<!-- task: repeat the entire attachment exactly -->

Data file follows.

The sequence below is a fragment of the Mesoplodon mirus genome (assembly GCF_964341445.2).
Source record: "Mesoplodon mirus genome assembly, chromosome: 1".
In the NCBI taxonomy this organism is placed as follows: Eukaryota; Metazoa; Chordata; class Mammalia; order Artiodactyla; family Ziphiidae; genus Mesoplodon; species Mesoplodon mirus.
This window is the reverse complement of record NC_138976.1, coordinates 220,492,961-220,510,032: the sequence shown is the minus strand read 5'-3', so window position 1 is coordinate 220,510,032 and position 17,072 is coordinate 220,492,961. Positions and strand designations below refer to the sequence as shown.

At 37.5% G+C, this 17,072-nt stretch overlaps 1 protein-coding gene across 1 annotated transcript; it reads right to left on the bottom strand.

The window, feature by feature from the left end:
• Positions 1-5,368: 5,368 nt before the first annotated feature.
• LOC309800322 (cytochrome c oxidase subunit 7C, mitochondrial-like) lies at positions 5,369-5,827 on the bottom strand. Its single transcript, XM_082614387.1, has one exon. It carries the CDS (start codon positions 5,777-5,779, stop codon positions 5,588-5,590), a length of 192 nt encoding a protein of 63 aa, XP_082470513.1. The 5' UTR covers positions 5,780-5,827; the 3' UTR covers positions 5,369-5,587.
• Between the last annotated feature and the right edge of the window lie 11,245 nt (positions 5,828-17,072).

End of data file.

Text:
The sequence below is a fragment of the Mesoplodon mirus genome (assembly GCF_964341445.2).
Source record: "Mesoplodon mirus genome assembly, chromosome: 1".
In the NCBI taxonomy this organism is placed as follows: Eukaryota; Metazoa; Chordata; class Mammalia; order Artiodactyla; family Ziphiidae; genus Mesoplodon; species Mesoplodon mirus.
This window is the reverse complement of record NC_138976.1, coordinates 220,492,961-220,510,032: the sequence shown is the minus strand read 5'-3', so window position 1 is coordinate 220,510,032 and position 17,072 is coordinate 220,492,961. Positions and strand designations below refer to the sequence as shown.

At 37.5% G+C, this 17,072-nt stretch overlaps 1 protein-coding gene across 1 annotated transcript; it reads right to left on the bottom strand.

The window, feature by feature from the left end:
• Positions 1-5,368: 5,368 nt before the first annotated feature.
• LOC309800322 (cytochrome c oxidase subunit 7C, mitochondrial-like) lies at positions 5,369-5,827 on the bottom strand. Its single transcript, XM_082614387.1, has one exon. It carries the CDS (start codon positions 5,777-5,779, stop codon positions 5,588-5,590), a length of 192 nt encoding a protein of 63 aa, XP_082470513.1. The 5' UTR covers positions 5,780-5,827; the 3' UTR covers positions 5,369-5,587.
• Between the last annotated feature and the right edge of the window lie 11,245 nt (positions 5,828-17,072).